Would like to know your experience with coir

weldontx(z 8a TX)September 8, 2006

I know this has been posted before, but haven't seen it in a while. Please share your experiences, good OR bad, and what mixtures you use as a rooting medium.

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michelle_co(z5 CO)

Rooting mix: 30% coir, 65% peat, 5% vermiculite (not exact proportions, but close)

Potting mix: half rooting mix, half Supersoil Potting Mix, small amount of Soil Moist crystals

I love how the coir helps the mix. I have not had a root ball crumble yet, no potted plants have complained about being too wet or too dry. It stays moist better than peat and is easy to re-wet. Pots with this mix are not heavy. Coir is Good Stuff.

Happy Gardening,
Michelle

    Bookmark   September 8, 2006 at 6:48PM
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jont1(Midwest 5b/6a)

I really like the results I get using coir to root cuttings, when mixed with perlite.
John

    Bookmark   September 16, 2006 at 3:19AM
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elks(US5 Can6)

Nothing extra is needed to root cuttings in coir. I add a little home-made compost just to make myself feel better (to give the wee darlings something to munch on once they've rooted). I would argue that it is significantly better alone, or with very little else, than with other ammendments. If you want the research, ask, and I'll dig it up.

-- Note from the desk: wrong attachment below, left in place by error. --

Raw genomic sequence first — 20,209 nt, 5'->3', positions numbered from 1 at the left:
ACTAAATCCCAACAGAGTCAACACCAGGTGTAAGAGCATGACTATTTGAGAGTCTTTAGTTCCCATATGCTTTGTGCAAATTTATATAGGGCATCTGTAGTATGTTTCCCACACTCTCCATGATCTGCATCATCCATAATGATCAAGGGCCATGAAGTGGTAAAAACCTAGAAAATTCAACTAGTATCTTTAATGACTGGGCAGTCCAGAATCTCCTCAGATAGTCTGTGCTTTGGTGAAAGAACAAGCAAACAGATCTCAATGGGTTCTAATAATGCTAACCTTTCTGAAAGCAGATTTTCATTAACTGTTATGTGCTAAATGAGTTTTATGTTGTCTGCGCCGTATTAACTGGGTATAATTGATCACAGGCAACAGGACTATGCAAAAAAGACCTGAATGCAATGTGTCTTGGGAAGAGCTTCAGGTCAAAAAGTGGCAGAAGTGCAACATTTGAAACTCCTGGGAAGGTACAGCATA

Steve.

    Bookmark   September 17, 2006 at 4:26PM
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ondrea_carina_leaf(7)

weldon I didn't have good luck at all. I tried several times, different roses, different seasons just to see if it was just me. It still may be. My problem was the coir dried out. It would sneak up on me. Seemed like it would dry up over night and I would not realize it. The cuttings would already be dead by the time I checked on them. Or if I was trying to watch for that I would keep them too moist and they would rot. I couldn't get it right, That's just my experience, I have best luck with lava sand. They don't need checking on when I use lava sand. They have rooted and are ready to transplant by the time it needs more water.

    Bookmark   September 18, 2006 at 10:52AM
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elks(US5 Can6)

If using the 2 L bottle method , with the bottoms cut off, as long as there is some condensation on the side of the bottle, there is enough water. One only has to concern oneself with there being too much moisture once they have rooted, and then, the bottle caps should come off.
Steve.

    Bookmark   September 18, 2006 at 4:12PM
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mandyy12

I have to agree with Elks. Nothing else needs to be added to the coir to root cuttings.
i also like the 2 L bootle method described by Elks in an earlier post.

Bill

    Bookmark   September 19, 2006 at 9:36AM
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rosyone(z8 north Louisiana)